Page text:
by Commander Martin R. N. Pares
A LEARNED AND distinguished American judge, who is of opinion that the case of Francis Bacon deserves more careful consideration than was possible in Richard Bentley "Elizabethan Whodunit", has invited me to bring forward further evidence. The jury is undecided, and so perhaps, with the Editor's permission, the Baconian case may be put by someone who is more convinced of its justice and therefore more aware of the full sweep of its implications. There will be no need to go over old ground. The case against Stratfordian orthodoxy has been so ably handled by Richard Bentley as to need no restatement. Tradition and credulity have been challenged on evidence and can no longer take shelter as an article of faith. John N. Hauser's clever citation of legal jargon in Ben Jonson's plays, though a fine piece of advocacy, will not bear examination. Ben Jonson uses legal terms in mere buffoonery and satire, and these do not stand up to the examples of Shakespearean legal profundity, noticed by Lord Chief Justice Campbell and cited by Charlton Ogburn. Let us banish the Idols of the Theatre (so significantly defined in the Novum Organum) and consider the evidence for Francis Bacon. Let us forget the odor of that famous "second-best bed", and take our tone from a sentence in a very different Testament:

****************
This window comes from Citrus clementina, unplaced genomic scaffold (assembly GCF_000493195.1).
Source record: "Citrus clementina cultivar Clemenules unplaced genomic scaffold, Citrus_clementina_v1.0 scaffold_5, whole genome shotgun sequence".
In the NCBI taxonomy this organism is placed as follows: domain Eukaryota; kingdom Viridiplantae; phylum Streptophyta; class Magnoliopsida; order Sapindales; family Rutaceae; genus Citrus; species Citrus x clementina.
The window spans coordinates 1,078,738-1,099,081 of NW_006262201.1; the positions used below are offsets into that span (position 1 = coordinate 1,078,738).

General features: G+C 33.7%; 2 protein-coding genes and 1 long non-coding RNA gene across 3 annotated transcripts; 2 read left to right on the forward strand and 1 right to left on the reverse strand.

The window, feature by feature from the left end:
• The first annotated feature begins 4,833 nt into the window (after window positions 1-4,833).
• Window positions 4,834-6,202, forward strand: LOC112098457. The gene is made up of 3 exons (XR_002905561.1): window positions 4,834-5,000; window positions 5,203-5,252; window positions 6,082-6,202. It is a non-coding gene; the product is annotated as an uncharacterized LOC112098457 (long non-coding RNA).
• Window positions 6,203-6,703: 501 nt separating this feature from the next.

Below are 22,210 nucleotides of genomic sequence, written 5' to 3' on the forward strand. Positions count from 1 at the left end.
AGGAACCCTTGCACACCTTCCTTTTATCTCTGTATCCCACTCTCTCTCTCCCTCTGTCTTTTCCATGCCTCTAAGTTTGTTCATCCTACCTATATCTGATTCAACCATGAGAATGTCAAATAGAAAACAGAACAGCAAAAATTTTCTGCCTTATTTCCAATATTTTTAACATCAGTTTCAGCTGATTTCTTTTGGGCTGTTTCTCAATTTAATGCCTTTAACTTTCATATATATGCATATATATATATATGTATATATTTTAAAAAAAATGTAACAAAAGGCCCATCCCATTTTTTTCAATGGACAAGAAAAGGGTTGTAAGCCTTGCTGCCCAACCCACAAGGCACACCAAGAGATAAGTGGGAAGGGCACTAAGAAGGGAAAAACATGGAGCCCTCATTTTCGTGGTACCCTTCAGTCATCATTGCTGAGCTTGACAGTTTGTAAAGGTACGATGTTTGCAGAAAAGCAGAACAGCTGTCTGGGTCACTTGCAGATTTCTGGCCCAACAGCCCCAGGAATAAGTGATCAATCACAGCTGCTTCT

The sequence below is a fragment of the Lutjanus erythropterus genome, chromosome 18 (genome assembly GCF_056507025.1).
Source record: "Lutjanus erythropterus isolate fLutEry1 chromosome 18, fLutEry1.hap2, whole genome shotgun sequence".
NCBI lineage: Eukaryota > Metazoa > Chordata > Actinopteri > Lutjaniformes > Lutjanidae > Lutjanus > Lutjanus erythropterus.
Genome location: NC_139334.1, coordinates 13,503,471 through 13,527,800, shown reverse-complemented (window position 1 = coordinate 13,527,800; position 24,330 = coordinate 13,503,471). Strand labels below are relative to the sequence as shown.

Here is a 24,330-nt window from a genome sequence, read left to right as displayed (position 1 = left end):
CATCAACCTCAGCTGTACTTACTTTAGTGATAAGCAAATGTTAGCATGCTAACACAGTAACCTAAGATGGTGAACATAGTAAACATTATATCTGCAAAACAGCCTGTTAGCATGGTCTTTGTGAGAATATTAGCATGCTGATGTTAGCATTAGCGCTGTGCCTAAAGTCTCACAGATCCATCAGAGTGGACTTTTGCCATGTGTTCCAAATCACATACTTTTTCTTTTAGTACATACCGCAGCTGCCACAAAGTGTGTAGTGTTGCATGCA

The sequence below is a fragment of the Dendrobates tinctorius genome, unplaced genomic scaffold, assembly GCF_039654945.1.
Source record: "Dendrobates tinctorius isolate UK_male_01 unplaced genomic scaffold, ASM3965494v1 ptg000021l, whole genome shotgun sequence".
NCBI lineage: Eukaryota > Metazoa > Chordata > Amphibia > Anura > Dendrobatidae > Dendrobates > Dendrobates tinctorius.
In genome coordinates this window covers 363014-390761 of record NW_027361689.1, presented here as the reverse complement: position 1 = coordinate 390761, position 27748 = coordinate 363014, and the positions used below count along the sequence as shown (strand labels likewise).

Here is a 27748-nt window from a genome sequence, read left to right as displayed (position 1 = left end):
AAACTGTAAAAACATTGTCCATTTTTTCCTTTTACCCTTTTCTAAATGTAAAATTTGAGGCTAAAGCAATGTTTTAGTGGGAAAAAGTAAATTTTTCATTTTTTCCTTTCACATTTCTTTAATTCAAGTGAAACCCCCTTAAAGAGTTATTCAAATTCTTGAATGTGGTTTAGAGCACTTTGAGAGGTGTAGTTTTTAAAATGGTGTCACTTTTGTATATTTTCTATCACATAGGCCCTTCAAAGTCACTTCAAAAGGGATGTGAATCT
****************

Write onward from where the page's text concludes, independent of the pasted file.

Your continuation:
For my name and memory I leave it to foreign nations, and to mine own countrymen after some time be passed over.
These words in Francis Bacon's draft will--expressly withholding from his